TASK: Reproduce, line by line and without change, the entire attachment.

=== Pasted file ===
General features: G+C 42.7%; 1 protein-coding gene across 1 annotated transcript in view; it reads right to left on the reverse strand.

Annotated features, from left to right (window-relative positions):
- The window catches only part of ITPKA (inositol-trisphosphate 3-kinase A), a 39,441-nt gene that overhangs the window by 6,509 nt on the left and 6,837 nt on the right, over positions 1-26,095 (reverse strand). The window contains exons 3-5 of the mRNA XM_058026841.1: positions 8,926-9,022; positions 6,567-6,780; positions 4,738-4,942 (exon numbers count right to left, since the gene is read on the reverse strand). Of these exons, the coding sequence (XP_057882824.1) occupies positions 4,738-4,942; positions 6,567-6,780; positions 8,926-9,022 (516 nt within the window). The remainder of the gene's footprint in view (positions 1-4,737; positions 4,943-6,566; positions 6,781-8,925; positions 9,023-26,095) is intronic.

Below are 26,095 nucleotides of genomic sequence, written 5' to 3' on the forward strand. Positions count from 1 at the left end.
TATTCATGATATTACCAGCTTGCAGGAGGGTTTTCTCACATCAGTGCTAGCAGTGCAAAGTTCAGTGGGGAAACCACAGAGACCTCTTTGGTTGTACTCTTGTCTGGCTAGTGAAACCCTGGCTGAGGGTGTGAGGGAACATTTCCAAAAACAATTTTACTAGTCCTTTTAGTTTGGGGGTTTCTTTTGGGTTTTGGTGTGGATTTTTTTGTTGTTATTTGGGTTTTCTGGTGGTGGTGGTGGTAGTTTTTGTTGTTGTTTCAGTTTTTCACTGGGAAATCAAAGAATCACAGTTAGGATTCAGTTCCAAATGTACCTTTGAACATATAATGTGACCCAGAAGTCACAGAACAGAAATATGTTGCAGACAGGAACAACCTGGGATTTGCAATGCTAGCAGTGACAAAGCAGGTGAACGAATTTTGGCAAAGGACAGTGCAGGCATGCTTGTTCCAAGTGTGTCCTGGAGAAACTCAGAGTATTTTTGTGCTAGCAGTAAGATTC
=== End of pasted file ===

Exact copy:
General features: G+C 42.7%; 1 protein-coding gene across 1 annotated transcript in view; it reads right to left on the reverse strand.

Annotated features, from left to right (window-relative positions):
- The window catches only part of ITPKA (inositol-trisphosphate 3-kinase A), a 39,441-nt gene that overhangs the window by 6,509 nt on the left and 6,837 nt on the right, over positions 1-26,095 (reverse strand). The window contains exons 3-5 of the mRNA XM_058026841.1: positions 8,926-9,022; positions 6,567-6,780; positions 4,738-4,942 (exon numbers count right to left, since the gene is read on the reverse strand). Of these exons, the coding sequence (XP_057882824.1) occupies positions 4,738-4,942; positions 6,567-6,780; positions 8,926-9,022 (516 nt within the window). The remainder of the gene's footprint in view (positions 1-4,737; positions 4,943-6,566; positions 6,781-8,925; positions 9,023-26,095) is intronic.

Below are 26,095 nucleotides of genomic sequence, written 5' to 3' on the forward strand. Positions count from 1 at the left end.
TATTCATGATATTACCAGCTTGCAGGAGGGTTTTCTCACATCAGTGCTAGCAGTGCAAAGTTCAGTGGGGAAACCACAGAGACCTCTTTGGTTGTACTCTTGTCTGGCTAGTGAAACCCTGGCTGAGGGTGTGAGGGAACATTTCCAAAAACAATTTTACTAGTCCTTTTAGTTTGGGGGTTTCTTTTGGGTTTTGGTGTGGATTTTTTTGTTGTTATTTGGGTTTTCTGGTGGTGGTGGTGGTAGTTTTTGTTGTTGTTTCAGTTTTTCACTGGGAAATCAAAGAATCACAGTTAGGATTCAGTTCCAAATGTACCTTTGAACATATAATGTGACCCAGAAGTCACAGAACAGAAATATGTTGCAGACAGGAACAACCTGGGATTTGCAATGCTAGCAGTGACAAAGCAGGTGAACGAATTTTGGCAAAGGACAGTGCAGGCATGCTTGTTCCAAGTGTGTCCTGGAGAAACTCAGAGTATTTTTGTGCTAGCAGTAAGATTC